Going outside or staying indoors? How this choice impacts individual well-being

June 18, 2020
People enjoy green space in Central Park, New York City
People enjoying green space in Central Park, New York City

SRN-affiliated researchers have received NSF RAPID funding to study this question, using multiple methods to understand the complex relationships between subjective well-being, green space access, and perceived risk

A team of SRN-affiliated researchers at Columbia University, and their colleagues at Barnard College, have received funding through the NSF RAPID program to expand their research on well-being and green space. As states began mandating social distancing or issuing stay-at-home orders in mid-March, 2020, residents were instructed to stay indoors whenever possible, avoiding contact with people and going outside only for exercise and essential errands. At the same time, this team began wondering—what impact was this necessary directive having on individuals’ subjective well-being?

Utilizing NSF’s Rapid Research Response funding mechanism, which allows for the swift approval of grants in response to disasters and similarly fast-moving events, researchers at Columbia University and Barnard College have designed a study to explore the connections among green space, perception of risk, and well-being in times of a public health emergency that require people to stay indoors and isolated (grant #2029301). Numerous studies, including research by SRN affiliates, have shown that exposure to green spaces has a positive impact on the well-being of city residents. While risk of COVID-19 infection is a very real concern, and social distancing an appropriate response, how do these necessary measures affect individuals’ subjective well-being? Do people in different locations—some with access to a private yard, others with only a neighborhood park to walk to, others who have no green space they can access at all—experience different impacts to their well-being? And what role does the perceived risk of going outdoors during the COVID-19 pandemic play in the associations between green space access and well-being?

A pathway in Central Park
A pathway in Central Park

This study combines online surveys conducted during the height of quarantine measures in the US with follow-up video interviews. Researchers are conducting this research with college students, as these students have traveled home from their campuses, returning to a wide variety of residential and landscape forms. This gives researchers the ability to conduct comparative study of how access to green space influences responses to current conditions and well-being. The survey, distributed via email, includes questions about well-being, outdoor activity, risk perception, and personal responses to social distancing measures. Interviewees, solicited from survey participants, are asked questions about available outdoor green space and activity, lifestyle changes in response to COVID-19 and their effect on well-being, the role of outdoor activity in subjects’ well-being, and barriers to outdoor activity under present circumstances. Both statistical analyses and qualitative coding analyses will be used to determine (a) subjects’ access to different types of green space; (b) subjects’ willingness to utilize green space with respect to type, accessibility, and risk perception; and (c) the association of (a) and (b) with subjects’ well-being during the pandemic.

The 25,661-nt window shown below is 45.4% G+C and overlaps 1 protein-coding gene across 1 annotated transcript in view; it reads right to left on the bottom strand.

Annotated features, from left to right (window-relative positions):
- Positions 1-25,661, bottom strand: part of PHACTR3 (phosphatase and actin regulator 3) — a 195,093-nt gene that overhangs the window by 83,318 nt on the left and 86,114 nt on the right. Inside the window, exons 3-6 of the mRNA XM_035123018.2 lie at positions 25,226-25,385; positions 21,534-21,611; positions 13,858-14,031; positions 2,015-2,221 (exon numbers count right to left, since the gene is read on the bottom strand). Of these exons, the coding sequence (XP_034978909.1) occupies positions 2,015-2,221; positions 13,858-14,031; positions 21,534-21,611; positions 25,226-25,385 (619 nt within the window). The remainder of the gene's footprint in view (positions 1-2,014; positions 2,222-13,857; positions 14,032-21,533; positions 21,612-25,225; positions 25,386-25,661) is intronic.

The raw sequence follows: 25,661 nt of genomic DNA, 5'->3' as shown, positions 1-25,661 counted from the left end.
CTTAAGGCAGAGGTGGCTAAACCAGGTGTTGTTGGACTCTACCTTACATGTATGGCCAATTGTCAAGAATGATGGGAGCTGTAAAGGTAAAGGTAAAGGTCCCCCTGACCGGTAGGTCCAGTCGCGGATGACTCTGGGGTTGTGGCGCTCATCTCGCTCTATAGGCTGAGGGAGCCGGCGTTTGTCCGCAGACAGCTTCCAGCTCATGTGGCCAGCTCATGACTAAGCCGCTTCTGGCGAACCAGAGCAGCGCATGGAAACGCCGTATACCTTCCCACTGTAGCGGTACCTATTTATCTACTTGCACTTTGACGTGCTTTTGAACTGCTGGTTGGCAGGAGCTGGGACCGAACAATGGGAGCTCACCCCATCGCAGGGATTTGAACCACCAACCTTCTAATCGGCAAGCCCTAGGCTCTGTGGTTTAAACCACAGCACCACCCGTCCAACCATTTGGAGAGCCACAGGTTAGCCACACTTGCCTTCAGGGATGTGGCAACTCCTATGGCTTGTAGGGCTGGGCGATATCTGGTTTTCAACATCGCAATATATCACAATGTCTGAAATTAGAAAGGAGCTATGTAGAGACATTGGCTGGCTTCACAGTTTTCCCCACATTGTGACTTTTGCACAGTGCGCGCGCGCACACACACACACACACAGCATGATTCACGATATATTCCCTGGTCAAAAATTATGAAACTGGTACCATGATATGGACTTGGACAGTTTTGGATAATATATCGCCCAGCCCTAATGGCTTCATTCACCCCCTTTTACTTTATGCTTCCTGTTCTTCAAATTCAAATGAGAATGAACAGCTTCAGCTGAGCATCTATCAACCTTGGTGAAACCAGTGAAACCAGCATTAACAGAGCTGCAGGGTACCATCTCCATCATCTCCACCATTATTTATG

As of this writing, the survey portion of the study has been completed, with 1000 surveys submitted between April 15 and May 15, 2020. Interviews with participants are ongoing, and analysis of survey data is beginning. Preliminary results suggest that going outdoors has a positive effect on well-being. On a scale of 1–10, participants’ mean well-being at time of survey was 6.3 (SD=1.8), their overall well-being was 7.3 (SD=1.7), and their well-being during their most recent trip outdoors was 7.9 (SD=1.6). Respondents were making an average of 4.9 trips outdoors per week (SD=1.5), with the four most common destinations being their neighborhood (28.5%), a public park or garden (17.4%), a store (15.3%), and a private yard or garden (14.6%). When asked to rate how risky they perceived going outdoors to be, only 3.4% chose “very risky, people should not go outside,” while 27.2% considered it “risky, people should limit their time outdoors.” Half of respondents selected “somewhat risky,” and 19.4% chose “not risky at all.”

Green space in Central Park
Green space in Central Park

The research team is currently cleaning the survey data in preparation for a range of statistical analyses. Interviews are scheduled to continue through June, with transcription and coding set to follow. When analyses are complete, we plan to publish our results in a series of research papers, and also hope to be able to inform current and future preparations and responses to pandemics and other extreme emergency circumstances through recommendations on outdoor recreation, well-being, and current and future planned GI design.

Project Personnel: Megan Maurer (Columbia University, SRN affiliate), Elizabeth Cook (Barnard College), Patricia Culligan (Columbia University, SRN affiliate), Brian Mailloux (Barnard College), Ben Orlove (Columbia University, SRN affiliate), and Liv Yoon (Columbia University).